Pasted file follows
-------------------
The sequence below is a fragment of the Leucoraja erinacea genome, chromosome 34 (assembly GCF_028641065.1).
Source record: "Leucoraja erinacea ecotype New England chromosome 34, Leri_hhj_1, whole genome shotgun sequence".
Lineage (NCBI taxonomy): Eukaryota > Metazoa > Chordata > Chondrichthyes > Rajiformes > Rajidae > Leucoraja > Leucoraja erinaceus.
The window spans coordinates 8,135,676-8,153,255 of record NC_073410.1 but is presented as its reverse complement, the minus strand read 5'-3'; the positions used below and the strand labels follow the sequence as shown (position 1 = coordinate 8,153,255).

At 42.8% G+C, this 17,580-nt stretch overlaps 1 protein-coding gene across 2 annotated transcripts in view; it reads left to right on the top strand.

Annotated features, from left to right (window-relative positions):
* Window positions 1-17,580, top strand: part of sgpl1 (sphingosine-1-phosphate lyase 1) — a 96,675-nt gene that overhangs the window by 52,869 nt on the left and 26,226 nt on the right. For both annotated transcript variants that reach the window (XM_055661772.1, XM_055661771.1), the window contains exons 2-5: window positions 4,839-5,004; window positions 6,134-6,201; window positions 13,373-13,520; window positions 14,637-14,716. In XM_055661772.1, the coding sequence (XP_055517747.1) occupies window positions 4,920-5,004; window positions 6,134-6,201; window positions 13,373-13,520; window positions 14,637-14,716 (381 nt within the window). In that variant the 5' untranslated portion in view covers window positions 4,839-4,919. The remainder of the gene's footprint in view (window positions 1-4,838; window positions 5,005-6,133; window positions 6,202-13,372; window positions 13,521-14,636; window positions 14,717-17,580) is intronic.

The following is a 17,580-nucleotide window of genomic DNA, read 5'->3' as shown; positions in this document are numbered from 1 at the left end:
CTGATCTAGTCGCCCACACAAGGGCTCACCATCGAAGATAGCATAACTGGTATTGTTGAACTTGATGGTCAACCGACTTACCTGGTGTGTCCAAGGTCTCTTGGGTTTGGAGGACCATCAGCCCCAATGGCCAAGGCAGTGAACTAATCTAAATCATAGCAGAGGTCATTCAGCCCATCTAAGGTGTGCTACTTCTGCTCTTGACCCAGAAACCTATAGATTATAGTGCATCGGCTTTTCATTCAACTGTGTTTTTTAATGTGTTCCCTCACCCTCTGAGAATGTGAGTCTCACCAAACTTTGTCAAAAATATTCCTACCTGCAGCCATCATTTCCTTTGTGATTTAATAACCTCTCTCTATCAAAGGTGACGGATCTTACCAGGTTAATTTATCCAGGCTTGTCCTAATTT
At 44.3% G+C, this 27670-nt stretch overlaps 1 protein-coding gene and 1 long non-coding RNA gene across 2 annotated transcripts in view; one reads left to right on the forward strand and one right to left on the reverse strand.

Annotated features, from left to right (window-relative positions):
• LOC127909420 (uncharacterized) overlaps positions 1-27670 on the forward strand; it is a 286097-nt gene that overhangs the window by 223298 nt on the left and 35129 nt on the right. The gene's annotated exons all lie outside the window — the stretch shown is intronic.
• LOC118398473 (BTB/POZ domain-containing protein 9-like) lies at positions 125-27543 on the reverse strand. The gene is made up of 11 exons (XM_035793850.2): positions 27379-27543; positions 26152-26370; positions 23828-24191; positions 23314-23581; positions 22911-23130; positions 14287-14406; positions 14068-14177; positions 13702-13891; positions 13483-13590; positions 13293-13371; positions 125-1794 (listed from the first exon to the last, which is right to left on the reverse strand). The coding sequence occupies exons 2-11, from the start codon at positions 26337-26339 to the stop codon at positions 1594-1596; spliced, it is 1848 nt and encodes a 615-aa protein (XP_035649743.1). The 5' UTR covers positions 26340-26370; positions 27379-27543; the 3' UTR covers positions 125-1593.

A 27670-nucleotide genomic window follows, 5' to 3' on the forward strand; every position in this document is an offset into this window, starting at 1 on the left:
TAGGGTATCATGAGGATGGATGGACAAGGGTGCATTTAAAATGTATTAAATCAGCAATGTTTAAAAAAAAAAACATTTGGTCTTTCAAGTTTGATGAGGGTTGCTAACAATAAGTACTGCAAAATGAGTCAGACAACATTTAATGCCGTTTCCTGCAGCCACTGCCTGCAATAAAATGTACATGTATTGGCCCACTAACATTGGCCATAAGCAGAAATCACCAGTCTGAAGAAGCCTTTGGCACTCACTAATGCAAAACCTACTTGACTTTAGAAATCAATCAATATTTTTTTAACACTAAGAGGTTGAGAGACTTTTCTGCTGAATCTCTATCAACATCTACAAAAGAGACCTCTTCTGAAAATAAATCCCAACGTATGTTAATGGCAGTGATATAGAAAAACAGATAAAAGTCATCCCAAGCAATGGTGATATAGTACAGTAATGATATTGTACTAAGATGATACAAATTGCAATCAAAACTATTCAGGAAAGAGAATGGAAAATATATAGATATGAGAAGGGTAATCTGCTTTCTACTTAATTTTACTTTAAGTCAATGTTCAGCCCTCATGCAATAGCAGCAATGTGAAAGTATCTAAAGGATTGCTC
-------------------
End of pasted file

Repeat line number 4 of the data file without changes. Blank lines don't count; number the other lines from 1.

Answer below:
The window spans coordinates 8,135,676-8,153,255 of record NC_073410.1 but is presented as its reverse complement, the minus strand read 5'-3'; the positions used below and the strand labels follow the sequence as shown (position 1 = coordinate 8,153,255).